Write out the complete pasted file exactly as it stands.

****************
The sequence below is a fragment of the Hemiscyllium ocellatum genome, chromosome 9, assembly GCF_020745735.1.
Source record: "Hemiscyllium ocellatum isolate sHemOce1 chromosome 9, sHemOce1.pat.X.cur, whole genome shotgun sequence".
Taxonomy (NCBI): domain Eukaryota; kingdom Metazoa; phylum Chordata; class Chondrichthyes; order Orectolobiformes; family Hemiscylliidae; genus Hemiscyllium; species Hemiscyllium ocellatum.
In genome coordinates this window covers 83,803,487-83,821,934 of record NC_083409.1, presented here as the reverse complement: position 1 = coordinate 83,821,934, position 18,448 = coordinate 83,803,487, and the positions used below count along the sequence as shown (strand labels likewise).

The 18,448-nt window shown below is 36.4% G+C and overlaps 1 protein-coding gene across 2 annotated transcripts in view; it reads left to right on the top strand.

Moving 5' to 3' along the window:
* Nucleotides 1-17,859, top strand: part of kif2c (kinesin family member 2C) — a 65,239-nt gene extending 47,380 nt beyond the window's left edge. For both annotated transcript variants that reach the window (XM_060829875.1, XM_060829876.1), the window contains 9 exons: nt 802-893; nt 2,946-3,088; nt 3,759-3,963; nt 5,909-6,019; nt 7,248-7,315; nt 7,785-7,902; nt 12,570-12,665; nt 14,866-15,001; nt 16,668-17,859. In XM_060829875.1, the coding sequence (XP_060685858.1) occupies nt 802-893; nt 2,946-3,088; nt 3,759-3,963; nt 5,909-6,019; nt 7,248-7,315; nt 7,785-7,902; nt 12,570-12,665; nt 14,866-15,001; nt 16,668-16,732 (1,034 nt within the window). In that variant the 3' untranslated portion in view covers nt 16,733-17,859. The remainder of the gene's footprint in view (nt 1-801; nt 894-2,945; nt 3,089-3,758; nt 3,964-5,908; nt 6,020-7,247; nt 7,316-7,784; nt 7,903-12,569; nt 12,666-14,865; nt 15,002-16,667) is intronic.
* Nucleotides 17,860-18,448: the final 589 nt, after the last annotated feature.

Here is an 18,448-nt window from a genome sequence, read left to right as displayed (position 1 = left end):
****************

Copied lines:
The sequence below is a fragment of the Hemiscyllium ocellatum genome, chromosome 9, assembly GCF_020745735.1.
Source record: "Hemiscyllium ocellatum isolate sHemOce1 chromosome 9, sHemOce1.pat.X.cur, whole genome shotgun sequence".
Taxonomy (NCBI): domain Eukaryota; kingdom Metazoa; phylum Chordata; class Chondrichthyes; order Orectolobiformes; family Hemiscylliidae; genus Hemiscyllium; species Hemiscyllium ocellatum.
In genome coordinates this window covers 83,803,487-83,821,934 of record NC_083409.1, presented here as the reverse complement: position 1 = coordinate 83,821,934, position 18,448 = coordinate 83,803,487, and the positions used below count along the sequence as shown (strand labels likewise).

The 18,448-nt window shown below is 36.4% G+C and overlaps 1 protein-coding gene across 2 annotated transcripts in view; it reads left to right on the top strand.

Moving 5' to 3' along the window:
* Nucleotides 1-17,859, top strand: part of kif2c (kinesin family member 2C) — a 65,239-nt gene extending 47,380 nt beyond the window's left edge. For both annotated transcript variants that reach the window (XM_060829875.1, XM_060829876.1), the window contains 9 exons: nt 802-893; nt 2,946-3,088; nt 3,759-3,963; nt 5,909-6,019; nt 7,248-7,315; nt 7,785-7,902; nt 12,570-12,665; nt 14,866-15,001; nt 16,668-17,859. In XM_060829875.1, the coding sequence (XP_060685858.1) occupies nt 802-893; nt 2,946-3,088; nt 3,759-3,963; nt 5,909-6,019; nt 7,248-7,315; nt 7,785-7,902; nt 12,570-12,665; nt 14,866-15,001; nt 16,668-16,732 (1,034 nt within the window). In that variant the 3' untranslated portion in view covers nt 16,733-17,859. The remainder of the gene's footprint in view (nt 1-801; nt 894-2,945; nt 3,089-3,758; nt 3,964-5,908; nt 6,020-7,247; nt 7,316-7,784; nt 7,903-12,569; nt 12,666-14,865; nt 15,002-16,667) is intronic.
* Nucleotides 17,860-18,448: the final 589 nt, after the last annotated feature.

Here is an 18,448-nt window from a genome sequence, read left to right as displayed (position 1 = left end):